Those colonists at Plymouth Rock, who seem so much more in touch with reality than the President of the United States, remind me of small town Americans today. Of course, the President says that small town Americans today are basically racists who have “antipathy toward those who are different” and who “cling to their guns and religion”.

12 comments:

  1. President does things close to what most of voters want him to do.
    Unfortunately still too many people like socialism.

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  2. You had me until then last two paragraphs. You fail to address abuse of the "free market" that occurs when too much influence is concentrated in the hands of a few (wealthy/powerful) who become motivated more by greed and avarice than simple self-interest. It is at such times that (at least in the US) the electorate may rise up with the only power they posess (their vote) in an attempt to realign power and priorities of the government and society.

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    1. The government and socialism is the tool they most readily use to concentrate influence and wealth into the hands of the few. You are right. It is a serious problem. The power to resist is the power to refuse to do business with them. One can not refuse to do business with the government whether they vote or not. Refusal to participate is illegal. That must be stopped.

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    2. You cannot always refuse to do business with entities. There are frequently no viable alternatives. This takes away our power to resist entirely. This is bad.

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    3. I agree that a monopoly over a life saving product is a big problem if the owner demands more than a reasonable profit; however, a big rights-violating tyranny of the majority government is the worst possible solution - as we are seeing around the world. Consider that a well armed and well informed people would never be the kind of victims you imagine. How is it that the party that says it wants to empower the little guy is the party that wants to disarm the little guy?

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    4. One of the most effective solutions to a monopoly on a life saving product is that the kind of society empowered by a free-market would quickly develop a copy or an alternative; whereas, the kind of solution provided by a government requires the kind of government power that is more likely to restrict such new competition, either intentionally or accidentally - just like we have today.

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  3. The previous poster, Infrated, says he agrees with me until the last two paragraphs because apparently he thinks the President is protecting us from "abuses by the free market", and he is disappointed that I did not address such abuses in this article.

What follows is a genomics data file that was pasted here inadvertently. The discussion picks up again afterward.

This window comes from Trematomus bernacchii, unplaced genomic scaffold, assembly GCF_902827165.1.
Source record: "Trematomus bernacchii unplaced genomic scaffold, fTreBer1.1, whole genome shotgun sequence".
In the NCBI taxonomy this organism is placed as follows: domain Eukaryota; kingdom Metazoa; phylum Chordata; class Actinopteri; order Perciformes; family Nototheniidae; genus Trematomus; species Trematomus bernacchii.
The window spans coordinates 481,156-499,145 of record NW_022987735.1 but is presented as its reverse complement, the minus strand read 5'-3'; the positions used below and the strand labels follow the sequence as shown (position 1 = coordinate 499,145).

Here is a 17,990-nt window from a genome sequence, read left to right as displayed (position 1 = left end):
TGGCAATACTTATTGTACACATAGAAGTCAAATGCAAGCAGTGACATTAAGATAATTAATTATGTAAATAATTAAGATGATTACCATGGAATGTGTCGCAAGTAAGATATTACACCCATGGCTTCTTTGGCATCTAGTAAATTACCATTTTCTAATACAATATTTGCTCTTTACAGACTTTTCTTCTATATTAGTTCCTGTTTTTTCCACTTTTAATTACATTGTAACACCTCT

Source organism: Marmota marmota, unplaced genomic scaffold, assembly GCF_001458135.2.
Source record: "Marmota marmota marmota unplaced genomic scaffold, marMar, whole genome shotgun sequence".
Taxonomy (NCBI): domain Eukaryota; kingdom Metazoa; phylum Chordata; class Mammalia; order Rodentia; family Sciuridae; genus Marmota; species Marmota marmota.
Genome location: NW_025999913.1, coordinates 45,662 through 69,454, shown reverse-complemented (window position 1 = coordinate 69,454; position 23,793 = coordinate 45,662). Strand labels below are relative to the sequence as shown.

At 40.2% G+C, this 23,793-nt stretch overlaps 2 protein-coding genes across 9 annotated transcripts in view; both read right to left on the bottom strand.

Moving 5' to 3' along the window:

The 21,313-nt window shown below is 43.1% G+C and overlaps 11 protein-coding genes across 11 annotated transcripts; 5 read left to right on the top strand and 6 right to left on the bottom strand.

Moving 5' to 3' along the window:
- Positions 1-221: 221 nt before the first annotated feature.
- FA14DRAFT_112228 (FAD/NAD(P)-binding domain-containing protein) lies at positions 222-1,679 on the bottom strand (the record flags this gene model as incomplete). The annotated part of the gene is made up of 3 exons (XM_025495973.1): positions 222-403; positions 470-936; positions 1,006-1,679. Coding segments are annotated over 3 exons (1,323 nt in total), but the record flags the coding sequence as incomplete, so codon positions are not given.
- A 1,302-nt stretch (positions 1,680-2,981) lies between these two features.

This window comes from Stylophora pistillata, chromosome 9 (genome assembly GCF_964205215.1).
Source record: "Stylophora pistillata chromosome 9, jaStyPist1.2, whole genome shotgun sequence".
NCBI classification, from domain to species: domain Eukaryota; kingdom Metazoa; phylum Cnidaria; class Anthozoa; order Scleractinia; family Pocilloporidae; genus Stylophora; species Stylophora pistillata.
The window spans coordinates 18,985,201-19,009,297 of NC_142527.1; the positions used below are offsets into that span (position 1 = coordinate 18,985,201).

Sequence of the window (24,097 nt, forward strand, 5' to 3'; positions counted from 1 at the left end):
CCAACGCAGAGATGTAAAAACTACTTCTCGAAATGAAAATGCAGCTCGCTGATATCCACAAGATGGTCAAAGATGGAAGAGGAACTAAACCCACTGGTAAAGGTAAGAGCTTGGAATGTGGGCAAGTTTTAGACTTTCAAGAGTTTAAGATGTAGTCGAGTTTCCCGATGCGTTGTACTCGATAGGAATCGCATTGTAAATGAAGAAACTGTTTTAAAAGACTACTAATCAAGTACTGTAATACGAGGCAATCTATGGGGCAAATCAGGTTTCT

My last two paragraphs are about how statements by the President demonstrate that he doesn't possess the hard won knowledge of our ancestors, and that he arrogantly dismisses those who do.

    But Infrated is right. The President is an economic genius and a master of American history. He even won a Nobel Prize! That PROVES he is right.

    The "abuses of the free market" would have to be a different article in which I would explain that there has never been an abuse because of the free market. Any abuse Infrated may imagine is the result of governmnet interference in the free market. If he is disappointed that I did not include such a large general topic in this small focused article, then I suspect he is disappointed a lot.

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  4. Excellent Post - Stumbled on you via ZeroHedge - Bravo Sir.

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  5. Great article. We also have two closed experiments from the 20th century: West Germany vs East Germany and South Korea vs North Korea.

    From the current century we have Colombia vs Venezuela and Chile vs Argentina.

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  6. Very well written and researched article, I thoroughly enjoyed it.

    I learned this story some years ago and repeat it, in not so great of detail, to those who espouse some version of socialism. They're always shocked to learn that America was, on two occasions, communist.

    Sometimes it seems to make them think. It must be that those who believe in socialism/communism are just optimists. They don't truly understand that taking from one person and giving to another is unproductive and unsustainable, and the only way make it work, temporarily, is with force and death. See: Soviet Union, Cuba, North Korea, China, Laos, et al.

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  7. What exactly is 'obvious' about this experiment that indicates it is 'incompatible with human nature'?

    I assert it is NOT obvious, jumping to this conclusion invalidates your entire article.

    Explain for those of us for whom its not obvious exactly what is known about 'human nature' and why this particular characteristic of humanity is chosen as the sole explanation for the failure.

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    1. In addition to common sense, our common experiences, and the the examples I already cited, consider the well known failure of subsequent experiments with communism, and consider the well known evolutionary forces. You do believe in evolution don't you?.